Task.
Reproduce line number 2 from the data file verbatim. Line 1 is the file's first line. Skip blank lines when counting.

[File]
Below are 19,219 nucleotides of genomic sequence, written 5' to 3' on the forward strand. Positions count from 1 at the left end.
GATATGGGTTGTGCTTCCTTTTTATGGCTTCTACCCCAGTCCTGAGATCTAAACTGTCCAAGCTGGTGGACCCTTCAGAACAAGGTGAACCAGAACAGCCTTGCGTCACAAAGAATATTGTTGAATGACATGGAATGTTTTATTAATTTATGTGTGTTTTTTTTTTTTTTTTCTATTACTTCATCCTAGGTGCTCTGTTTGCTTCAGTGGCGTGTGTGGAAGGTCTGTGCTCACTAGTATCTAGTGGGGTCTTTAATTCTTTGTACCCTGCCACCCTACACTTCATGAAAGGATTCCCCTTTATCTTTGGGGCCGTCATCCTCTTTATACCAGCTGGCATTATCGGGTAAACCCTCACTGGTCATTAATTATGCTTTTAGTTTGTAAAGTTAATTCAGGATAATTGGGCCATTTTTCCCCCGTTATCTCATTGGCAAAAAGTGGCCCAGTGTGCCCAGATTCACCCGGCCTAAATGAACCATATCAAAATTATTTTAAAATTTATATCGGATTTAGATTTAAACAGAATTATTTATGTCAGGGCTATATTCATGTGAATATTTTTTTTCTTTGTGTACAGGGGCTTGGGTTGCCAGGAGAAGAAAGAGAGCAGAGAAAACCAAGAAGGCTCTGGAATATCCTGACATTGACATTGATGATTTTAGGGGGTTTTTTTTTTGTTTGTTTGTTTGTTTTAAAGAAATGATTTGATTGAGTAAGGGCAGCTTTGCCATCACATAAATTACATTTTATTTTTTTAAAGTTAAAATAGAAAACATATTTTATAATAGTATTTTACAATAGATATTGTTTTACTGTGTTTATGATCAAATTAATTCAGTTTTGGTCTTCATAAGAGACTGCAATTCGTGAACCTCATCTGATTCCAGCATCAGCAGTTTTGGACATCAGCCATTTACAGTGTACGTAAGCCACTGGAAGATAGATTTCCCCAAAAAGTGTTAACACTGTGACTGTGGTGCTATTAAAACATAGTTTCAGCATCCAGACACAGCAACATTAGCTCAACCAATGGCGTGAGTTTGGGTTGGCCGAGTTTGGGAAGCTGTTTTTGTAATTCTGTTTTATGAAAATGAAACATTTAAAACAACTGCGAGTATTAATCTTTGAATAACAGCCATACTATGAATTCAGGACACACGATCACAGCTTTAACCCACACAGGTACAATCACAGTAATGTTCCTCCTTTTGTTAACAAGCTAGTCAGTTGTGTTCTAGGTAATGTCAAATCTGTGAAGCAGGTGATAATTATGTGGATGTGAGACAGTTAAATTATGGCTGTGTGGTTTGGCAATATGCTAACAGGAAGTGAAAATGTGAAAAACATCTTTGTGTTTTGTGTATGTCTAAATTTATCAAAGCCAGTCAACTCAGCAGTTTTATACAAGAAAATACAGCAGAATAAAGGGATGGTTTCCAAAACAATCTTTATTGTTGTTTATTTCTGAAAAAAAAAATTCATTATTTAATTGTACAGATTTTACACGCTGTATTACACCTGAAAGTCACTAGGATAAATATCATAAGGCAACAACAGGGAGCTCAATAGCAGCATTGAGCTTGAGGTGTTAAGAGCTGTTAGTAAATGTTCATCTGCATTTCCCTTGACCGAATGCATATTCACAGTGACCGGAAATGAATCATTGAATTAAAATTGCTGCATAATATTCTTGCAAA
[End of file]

GATATGGGTTGTGCTTCCTTTTTATGGCTTCTACCCCAGTCCTGAGATCTAAACTGTCCAAGCTGGTGGACCCTTCAGAACAAGGTGAACCAGAACAGCCTTGCGTCACAAAGAATATTGTTGAATGACATGGAATGTTTTATTAATTTATGTGTGTTTTTTTTTTTTTTTTCTATTACTTCATCCTAGGTGCTCTGTTTGCTTCAGTGGCGTGTGTGGAAGGTCTGTGCTCACTAGTATCTAGTGGGGTCTTTAATTCTTTGTACCCTGCCACCCTACACTTCATGAAAGGATTCCCCTTTATCTTTGGGGCCGTCATCCTCTTTATACCAGCTGGCATTATCGGGTAAACCCTCACTGGTCATTAATTATGCTTTTAGTTTGTAAAGTTAATTCAGGATAATTGGGCCATTTTTCCCCCGTTATCTCATTGGCAAAAAGTGGCCCAGTGTGCCCAGATTCACCCGGCCTAAATGAACCATATCAAAATTATTTTAAAATTTATATCGGATTTAGATTTAAACAGAATTATTTATGTCAGGGCTATATTCATGTGAATATTTTTTTTCTTTGTGTACAGGGGCTTGGGTTGCCAGGAGAAGAAAGAGAGCAGAGAAAACCAAGAAGGCTCTGGAATATCCTGACATTGACATTGATGATTTTAGGGGGTTTTTTTTTTGTTTGTTTGTTTGTTTTAAAGAAATGATTTGATTGAGTAAGGGCAGCTTTGCCATCACATAAATTACATTTTATTTTTTTAAAGTTAAAATAGAAAACATATTTTATAATAGTATTTTACAATAGATATTGTTTTACTGTGTTTATGATCAAATTAATTCAGTTTTGGTCTTCATAAGAGACTGCAATTCGTGAACCTCATCTGATTCCAGCATCAGCAGTTTTGGACATCAGCCATTTACAGTGTACGTAAGCCACTGGAAGATAGATTTCCCCAAAAAGTGTTAACACTGTGACTGTGGTGCTATTAAAACATAGTTTCAGCATCCAGACACAGCAACATTAGCTCAACCAATGGCGTGAGTTTGGGTTGGCCGAGTTTGGGAAGCTGTTTTTGTAATTCTGTTTTATGAAAATGAAACATTTAAAACAACTGCGAGTATTAATCTTTGAATAACAGCCATACTATGAATTCAGGACACACGATCACAGCTTTAACCCACACAGGTACAATCACAGTAATGTTCCTCCTTTTGTTAACAAGCTAGTCAGTTGTGTTCTAGGTAATGTCAAATCTGTGAAGCAGGTGATAATTATGTGGATGTGAGACAGTTAAATTATGGCTGTGTGGTTTGGCAATATGCTAACAGGAAGTGAAAATGTGAAAAACATCTTTGTGTTTTGTGTATGTCTAAATTTATCAAAGCCAGTCAACTCAGCAGTTTTATACAAGAAAATACAGCAGAATAAAGGGATGGTTTCCAAAACAATCTTTATTGTTGTTTATTTCTGAAAAAAAAAATTCATTATTTAATTGTACAGATTTTACACGCTGTATTACACCTGAAAGTCACTAGGATAAATATCATAAGGCAACAACAGGGAGCTCAATAGCAGCATTGAGCTTGAGGTGTTAAGAGCTGTTAGTAAATGTTCATCTGCATTTCCCTTGACCGAATGCATATTCACAGTGACCGGAAATGAATCATTGAATTAAAATTGCTGCATAATATTCTTGCAAA